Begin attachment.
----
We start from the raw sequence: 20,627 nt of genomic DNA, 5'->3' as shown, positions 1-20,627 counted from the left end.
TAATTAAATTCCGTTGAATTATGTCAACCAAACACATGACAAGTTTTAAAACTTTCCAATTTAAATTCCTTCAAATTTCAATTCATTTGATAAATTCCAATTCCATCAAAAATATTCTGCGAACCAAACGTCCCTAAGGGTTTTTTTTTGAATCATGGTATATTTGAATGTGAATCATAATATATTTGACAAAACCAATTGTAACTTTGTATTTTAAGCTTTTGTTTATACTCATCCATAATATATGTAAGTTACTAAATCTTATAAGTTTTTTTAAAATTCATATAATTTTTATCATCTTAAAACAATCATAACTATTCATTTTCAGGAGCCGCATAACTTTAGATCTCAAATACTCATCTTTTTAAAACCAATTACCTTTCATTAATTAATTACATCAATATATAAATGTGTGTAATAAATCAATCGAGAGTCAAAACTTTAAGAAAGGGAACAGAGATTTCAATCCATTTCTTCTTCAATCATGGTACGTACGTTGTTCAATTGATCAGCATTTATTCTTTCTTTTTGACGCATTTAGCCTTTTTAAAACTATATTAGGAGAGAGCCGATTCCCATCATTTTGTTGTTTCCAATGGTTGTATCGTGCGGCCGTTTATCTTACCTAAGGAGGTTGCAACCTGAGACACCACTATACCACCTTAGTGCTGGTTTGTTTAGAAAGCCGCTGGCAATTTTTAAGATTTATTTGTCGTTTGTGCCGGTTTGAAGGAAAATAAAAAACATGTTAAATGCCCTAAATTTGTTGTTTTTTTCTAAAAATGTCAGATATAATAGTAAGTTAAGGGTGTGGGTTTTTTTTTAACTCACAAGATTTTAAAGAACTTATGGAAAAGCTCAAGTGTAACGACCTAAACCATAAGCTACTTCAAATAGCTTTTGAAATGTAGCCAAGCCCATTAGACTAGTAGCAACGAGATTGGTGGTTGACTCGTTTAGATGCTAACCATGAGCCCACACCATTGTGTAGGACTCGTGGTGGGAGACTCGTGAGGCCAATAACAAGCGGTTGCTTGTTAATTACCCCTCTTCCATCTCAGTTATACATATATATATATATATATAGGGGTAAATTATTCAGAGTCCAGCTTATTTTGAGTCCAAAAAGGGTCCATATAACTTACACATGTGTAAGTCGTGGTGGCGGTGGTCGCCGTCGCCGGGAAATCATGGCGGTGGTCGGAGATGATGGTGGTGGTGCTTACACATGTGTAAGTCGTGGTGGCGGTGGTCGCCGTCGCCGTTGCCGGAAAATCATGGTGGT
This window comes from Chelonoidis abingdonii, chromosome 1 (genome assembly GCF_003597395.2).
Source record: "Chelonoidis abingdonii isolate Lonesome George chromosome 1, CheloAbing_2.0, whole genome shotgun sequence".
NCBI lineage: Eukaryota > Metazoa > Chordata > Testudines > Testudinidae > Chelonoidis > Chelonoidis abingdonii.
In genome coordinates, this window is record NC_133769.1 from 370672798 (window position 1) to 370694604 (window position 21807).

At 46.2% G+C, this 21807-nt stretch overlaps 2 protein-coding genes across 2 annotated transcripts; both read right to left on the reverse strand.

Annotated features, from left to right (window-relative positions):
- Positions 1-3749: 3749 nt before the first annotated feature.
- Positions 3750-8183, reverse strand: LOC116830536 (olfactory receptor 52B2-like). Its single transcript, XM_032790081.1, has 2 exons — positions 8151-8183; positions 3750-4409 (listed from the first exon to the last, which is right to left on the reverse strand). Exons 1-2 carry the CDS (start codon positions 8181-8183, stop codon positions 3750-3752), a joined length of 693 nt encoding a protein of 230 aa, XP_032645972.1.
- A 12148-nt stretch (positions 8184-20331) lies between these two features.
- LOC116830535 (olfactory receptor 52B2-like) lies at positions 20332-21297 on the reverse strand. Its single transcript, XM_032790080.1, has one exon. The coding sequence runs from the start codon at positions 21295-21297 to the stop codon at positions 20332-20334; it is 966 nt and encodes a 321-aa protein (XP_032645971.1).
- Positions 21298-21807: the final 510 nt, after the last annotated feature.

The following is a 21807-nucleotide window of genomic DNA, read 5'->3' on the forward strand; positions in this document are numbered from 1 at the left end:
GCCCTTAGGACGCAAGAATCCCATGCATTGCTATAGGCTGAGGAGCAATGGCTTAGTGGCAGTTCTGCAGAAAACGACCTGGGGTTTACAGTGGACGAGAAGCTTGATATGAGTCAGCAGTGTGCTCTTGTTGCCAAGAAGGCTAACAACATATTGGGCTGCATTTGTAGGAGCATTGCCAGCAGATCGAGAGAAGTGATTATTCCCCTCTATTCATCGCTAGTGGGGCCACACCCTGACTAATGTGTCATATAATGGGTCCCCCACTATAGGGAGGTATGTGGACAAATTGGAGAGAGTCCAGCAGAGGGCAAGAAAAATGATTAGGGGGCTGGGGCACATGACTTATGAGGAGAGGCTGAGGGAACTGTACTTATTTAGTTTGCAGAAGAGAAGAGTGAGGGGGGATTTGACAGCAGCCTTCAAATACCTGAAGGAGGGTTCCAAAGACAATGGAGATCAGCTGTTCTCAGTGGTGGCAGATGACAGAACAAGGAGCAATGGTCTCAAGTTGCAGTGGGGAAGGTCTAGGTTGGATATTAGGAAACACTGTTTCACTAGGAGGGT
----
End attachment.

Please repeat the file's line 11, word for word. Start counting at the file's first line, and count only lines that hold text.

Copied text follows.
- A 12148-nt stretch (positions 8184-20331) lies between these two features.